“In general, the quality of vision becomes far less sharp and clear, and once a patient has reached that point and decides to move forward with surgery, it’s really just a matter of deciding what type of lens implant they want.”

An Array of Options

Thanks to a number of technological advances, patients opting for surgery have several different forms of corrective intraocular lenses to choose from. Standard lenses, for example, are designed to correct farsightedness or nearsightedness, but they won’t correct an astigmatism or presbyopia, which is the need for reading glasses.Former archaeologist and anthropologist Christopher went to see Dr. Emery at Pasadena Eye Center for his cataract surgery.

Patients can also choose to have one eye corrected for distance vision while the other is corrected for near vision. This option is called monovision, which is also used as a corrective treatment with patients who choose to wear contact lenses instead of glasses.

Finally, there are multifocal lenses. Considered the gold standard in intraocular lenses, multifocal lenses can correct farsightedness, nearsightedness, astigmatism and presbyopia, thereby eliminating the need for glasses of any kind.

“After discussing all the options with John, he thought the multifocal lenses made the most sense for him,” Dr. Emery notes. “We then decided to go with the Symfony® lens, which is one of the latest to come out and has some big adv aantages over the other multifocals.

“The prior multifocals tended to give pretty good up-close and distance vision, but the intermediate vision wasn’t great. With these latest Symfony lenses, the patient gets a better quality of vision in all the aspects – distance, intermediate and near.”

Improved vision in all aspects is not the only advantage of the Symfony lens. John’s new lenses include a toric component similar to that used in eyeglasses and contact lenses that corrects astigmatism. John began to notice the benefits of his new lenses almost immediately.

“First of all, there was no pain associated with the procedure whatsoever,” informs John, who had his right eye corrected first this past January and returned two weeks later to have the left eye corrected. “All I felt was a slight bit of pressure.

“And then, just like that, the procedure was over. I think the whole thing took about fifteen minutes per eye. Afterward, there are some eye drops that you need to take, but that’s it, and your vision starts to come back relatively quickly.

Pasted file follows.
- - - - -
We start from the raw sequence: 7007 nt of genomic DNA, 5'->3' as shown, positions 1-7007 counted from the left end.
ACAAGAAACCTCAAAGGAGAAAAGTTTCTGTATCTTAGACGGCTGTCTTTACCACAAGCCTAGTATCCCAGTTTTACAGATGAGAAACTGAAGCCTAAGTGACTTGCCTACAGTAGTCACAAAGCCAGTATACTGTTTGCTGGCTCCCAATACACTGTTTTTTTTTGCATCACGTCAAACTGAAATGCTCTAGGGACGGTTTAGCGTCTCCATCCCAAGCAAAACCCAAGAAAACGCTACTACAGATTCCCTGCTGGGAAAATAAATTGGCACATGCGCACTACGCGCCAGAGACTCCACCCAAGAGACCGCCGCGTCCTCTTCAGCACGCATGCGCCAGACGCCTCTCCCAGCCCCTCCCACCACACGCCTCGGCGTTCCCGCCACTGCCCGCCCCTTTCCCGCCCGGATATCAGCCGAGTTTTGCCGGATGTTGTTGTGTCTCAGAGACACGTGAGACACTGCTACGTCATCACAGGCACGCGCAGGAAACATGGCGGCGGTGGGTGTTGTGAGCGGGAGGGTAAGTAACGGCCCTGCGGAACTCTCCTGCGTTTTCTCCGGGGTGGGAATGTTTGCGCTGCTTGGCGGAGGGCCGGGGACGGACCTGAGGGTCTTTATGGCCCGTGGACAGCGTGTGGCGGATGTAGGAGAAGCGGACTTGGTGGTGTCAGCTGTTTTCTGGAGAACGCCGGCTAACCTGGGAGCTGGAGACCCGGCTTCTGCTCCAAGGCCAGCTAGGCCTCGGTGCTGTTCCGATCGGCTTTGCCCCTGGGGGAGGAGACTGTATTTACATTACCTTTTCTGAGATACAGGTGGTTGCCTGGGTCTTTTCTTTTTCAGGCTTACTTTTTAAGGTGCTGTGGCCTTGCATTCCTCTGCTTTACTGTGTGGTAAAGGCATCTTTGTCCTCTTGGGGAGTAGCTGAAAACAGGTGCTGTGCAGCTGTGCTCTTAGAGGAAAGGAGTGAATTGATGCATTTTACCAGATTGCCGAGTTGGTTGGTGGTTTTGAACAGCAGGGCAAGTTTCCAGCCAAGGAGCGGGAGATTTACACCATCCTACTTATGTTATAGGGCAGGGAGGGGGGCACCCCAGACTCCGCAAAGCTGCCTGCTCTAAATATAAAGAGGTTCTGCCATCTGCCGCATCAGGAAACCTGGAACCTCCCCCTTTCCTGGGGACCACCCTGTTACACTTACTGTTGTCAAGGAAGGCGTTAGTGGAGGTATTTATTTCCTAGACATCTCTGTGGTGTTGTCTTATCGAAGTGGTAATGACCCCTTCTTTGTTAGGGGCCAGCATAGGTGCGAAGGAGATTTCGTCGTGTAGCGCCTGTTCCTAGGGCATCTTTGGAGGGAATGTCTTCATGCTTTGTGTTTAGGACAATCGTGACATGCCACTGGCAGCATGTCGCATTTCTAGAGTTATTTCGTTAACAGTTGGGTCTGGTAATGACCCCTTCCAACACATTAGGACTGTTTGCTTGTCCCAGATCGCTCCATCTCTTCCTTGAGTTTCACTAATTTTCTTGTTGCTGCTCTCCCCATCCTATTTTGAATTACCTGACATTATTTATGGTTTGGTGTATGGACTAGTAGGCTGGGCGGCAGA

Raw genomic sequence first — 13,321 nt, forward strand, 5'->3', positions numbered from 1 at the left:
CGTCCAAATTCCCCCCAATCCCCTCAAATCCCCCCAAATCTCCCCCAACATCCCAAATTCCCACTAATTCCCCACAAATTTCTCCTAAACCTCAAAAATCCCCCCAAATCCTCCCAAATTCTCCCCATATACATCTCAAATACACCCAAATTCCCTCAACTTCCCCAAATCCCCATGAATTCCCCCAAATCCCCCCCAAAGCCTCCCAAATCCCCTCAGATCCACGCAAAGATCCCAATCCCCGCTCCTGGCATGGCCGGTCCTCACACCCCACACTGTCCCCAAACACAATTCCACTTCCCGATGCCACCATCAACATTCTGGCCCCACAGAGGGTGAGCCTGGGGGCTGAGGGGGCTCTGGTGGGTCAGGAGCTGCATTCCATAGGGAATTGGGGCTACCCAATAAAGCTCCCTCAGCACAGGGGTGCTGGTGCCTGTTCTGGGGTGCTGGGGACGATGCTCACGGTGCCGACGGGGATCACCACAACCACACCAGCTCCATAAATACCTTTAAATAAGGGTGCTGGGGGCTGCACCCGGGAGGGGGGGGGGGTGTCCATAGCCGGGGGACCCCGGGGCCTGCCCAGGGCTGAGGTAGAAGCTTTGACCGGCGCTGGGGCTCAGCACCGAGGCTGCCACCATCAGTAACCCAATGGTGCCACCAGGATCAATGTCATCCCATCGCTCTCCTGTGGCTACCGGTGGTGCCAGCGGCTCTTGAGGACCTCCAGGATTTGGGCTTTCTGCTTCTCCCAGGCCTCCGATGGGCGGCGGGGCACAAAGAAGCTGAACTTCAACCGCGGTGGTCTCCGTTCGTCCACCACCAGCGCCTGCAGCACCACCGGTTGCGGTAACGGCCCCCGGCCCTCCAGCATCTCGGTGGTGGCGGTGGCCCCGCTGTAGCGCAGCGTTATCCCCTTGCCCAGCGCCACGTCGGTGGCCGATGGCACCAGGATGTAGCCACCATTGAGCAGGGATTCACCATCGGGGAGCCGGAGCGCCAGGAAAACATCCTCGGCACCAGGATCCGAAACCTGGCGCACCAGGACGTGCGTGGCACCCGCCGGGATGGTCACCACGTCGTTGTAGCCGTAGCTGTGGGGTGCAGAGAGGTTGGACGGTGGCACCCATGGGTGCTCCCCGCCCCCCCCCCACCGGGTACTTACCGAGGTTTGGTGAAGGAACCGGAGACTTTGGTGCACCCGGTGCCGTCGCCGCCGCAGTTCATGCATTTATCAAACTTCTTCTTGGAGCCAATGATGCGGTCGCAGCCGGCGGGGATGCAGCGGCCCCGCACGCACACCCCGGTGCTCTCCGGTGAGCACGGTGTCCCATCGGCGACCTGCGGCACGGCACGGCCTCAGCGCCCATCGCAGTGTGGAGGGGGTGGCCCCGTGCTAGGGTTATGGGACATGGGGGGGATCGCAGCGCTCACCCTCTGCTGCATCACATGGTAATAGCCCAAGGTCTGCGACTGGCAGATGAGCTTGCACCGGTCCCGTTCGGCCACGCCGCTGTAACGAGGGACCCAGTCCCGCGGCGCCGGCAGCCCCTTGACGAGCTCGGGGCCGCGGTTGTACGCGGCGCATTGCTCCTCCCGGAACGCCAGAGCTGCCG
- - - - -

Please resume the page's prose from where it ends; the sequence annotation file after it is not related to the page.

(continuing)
“I was able to read without glasses in short bursts right away, and my vision just continued to improve after that. Now, colors are much brighter, my distance vision is crisper and I no longer need magnification to read or see things up close.”

John has been a patient of Dr. Emery for several years and says he has often recommended him to friends and family members looking for eye care. Following his cataract surgeries, John says he rates Dr. Emery and the entire staff at Pasadena Eye Center as excellent.

“After each eye procedure, they send you one of those forms to fill out to rate how well they did, with one being poor and five being excellent,” John reveals. “Dr. Emery and his staff got fives from me of course. They did a great job.”

Print This Article
    • Pasadena Eye Center

      The doctors and staff of Pasadena Eye Center are dedicated to providing you with the highest quality eye care, and they offer the latest advancements in ophthalmology.... Read More

    • David E. Hall, MD

      David E. Hall, MD, is a board-certified ophthalmologist. He graduated from the University of Mississippi and received his medical degree from the University of Tennessee College of Medicine. He completed his internship at Erlanger Hospital and... Read More

    • Nathan R. Emery, MD

      Nathan R. Emery, MD, is a board-certified ophthalmologist. He completed his undergraduate studies at Brigham Young University, Provo, UT, before serving a two-year mission in England. Upon his return to the United States, he completed his medi... Read More

    • Dennis C. Ryczek, OD

      Dennis C. Ryczek, OD, is a Florida-certified optometrist. He attended St. Petersburg Junior College and the University of South Florida. He graduated summa cum laude with a doctorate in optometry from the University of Houston, TX, and c... Read More